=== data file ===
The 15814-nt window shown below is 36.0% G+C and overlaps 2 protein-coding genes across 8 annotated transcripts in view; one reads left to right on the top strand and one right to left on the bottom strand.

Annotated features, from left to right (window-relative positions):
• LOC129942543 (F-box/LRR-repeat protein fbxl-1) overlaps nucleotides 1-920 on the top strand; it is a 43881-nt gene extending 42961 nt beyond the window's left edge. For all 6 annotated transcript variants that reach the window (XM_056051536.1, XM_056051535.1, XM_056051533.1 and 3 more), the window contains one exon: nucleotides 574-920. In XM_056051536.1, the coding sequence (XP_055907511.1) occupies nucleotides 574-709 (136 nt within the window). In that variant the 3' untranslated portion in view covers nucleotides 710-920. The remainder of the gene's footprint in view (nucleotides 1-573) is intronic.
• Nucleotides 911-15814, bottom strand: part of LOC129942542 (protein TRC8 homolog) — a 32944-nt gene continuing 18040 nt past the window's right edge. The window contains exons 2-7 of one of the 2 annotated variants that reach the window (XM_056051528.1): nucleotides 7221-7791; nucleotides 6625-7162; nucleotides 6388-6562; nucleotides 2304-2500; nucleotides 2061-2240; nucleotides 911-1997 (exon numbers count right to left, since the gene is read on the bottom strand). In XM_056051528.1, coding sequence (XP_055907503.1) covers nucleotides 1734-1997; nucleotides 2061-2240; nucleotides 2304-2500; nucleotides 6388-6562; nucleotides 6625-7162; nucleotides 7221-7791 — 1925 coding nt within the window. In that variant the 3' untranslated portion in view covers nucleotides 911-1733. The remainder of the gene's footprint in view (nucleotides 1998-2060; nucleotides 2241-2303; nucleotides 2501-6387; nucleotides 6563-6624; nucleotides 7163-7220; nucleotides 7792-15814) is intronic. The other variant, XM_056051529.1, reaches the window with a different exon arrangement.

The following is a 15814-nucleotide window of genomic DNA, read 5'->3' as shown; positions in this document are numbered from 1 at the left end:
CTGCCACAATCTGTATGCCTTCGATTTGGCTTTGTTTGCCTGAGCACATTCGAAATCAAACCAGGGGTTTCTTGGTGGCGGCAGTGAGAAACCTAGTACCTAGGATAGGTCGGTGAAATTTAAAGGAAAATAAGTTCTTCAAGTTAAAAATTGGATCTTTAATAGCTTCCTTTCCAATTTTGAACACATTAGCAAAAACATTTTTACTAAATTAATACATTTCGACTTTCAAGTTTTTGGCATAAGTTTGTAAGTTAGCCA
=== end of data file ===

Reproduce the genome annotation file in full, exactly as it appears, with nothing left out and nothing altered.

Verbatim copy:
The 15814-nt window shown below is 36.0% G+C and overlaps 2 protein-coding genes across 8 annotated transcripts in view; one reads left to right on the top strand and one right to left on the bottom strand.

Annotated features, from left to right (window-relative positions):
• LOC129942543 (F-box/LRR-repeat protein fbxl-1) overlaps nucleotides 1-920 on the top strand; it is a 43881-nt gene extending 42961 nt beyond the window's left edge. For all 6 annotated transcript variants that reach the window (XM_056051536.1, XM_056051535.1, XM_056051533.1 and 3 more), the window contains one exon: nucleotides 574-920. In XM_056051536.1, the coding sequence (XP_055907511.1) occupies nucleotides 574-709 (136 nt within the window). In that variant the 3' untranslated portion in view covers nucleotides 710-920. The remainder of the gene's footprint in view (nucleotides 1-573) is intronic.
• Nucleotides 911-15814, bottom strand: part of LOC129942542 (protein TRC8 homolog) — a 32944-nt gene continuing 18040 nt past the window's right edge. The window contains exons 2-7 of one of the 2 annotated variants that reach the window (XM_056051528.1): nucleotides 7221-7791; nucleotides 6625-7162; nucleotides 6388-6562; nucleotides 2304-2500; nucleotides 2061-2240; nucleotides 911-1997 (exon numbers count right to left, since the gene is read on the bottom strand). In XM_056051528.1, coding sequence (XP_055907503.1) covers nucleotides 1734-1997; nucleotides 2061-2240; nucleotides 2304-2500; nucleotides 6388-6562; nucleotides 6625-7162; nucleotides 7221-7791 — 1925 coding nt within the window. In that variant the 3' untranslated portion in view covers nucleotides 911-1733. The remainder of the gene's footprint in view (nucleotides 1998-2060; nucleotides 2241-2303; nucleotides 2501-6387; nucleotides 6563-6624; nucleotides 7163-7220; nucleotides 7792-15814) is intronic. The other variant, XM_056051529.1, reaches the window with a different exon arrangement.

The following is a 15814-nucleotide window of genomic DNA, read 5'->3' as shown; positions in this document are numbered from 1 at the left end:
CTGCCACAATCTGTATGCCTTCGATTTGGCTTTGTTTGCCTGAGCACATTCGAAATCAAACCAGGGGTTTCTTGGTGGCGGCAGTGAGAAACCTAGTACCTAGGATAGGTCGGTGAAATTTAAAGGAAAATAAGTTCTTCAAGTTAAAAATTGGATCTTTAATAGCTTCCTTTCCAATTTTGAACACATTAGCAAAAACATTTTTACTAAATTAATACATTTCGACTTTCAAGTTTTTGGCATAAGTTTGTAAGTTAGCCA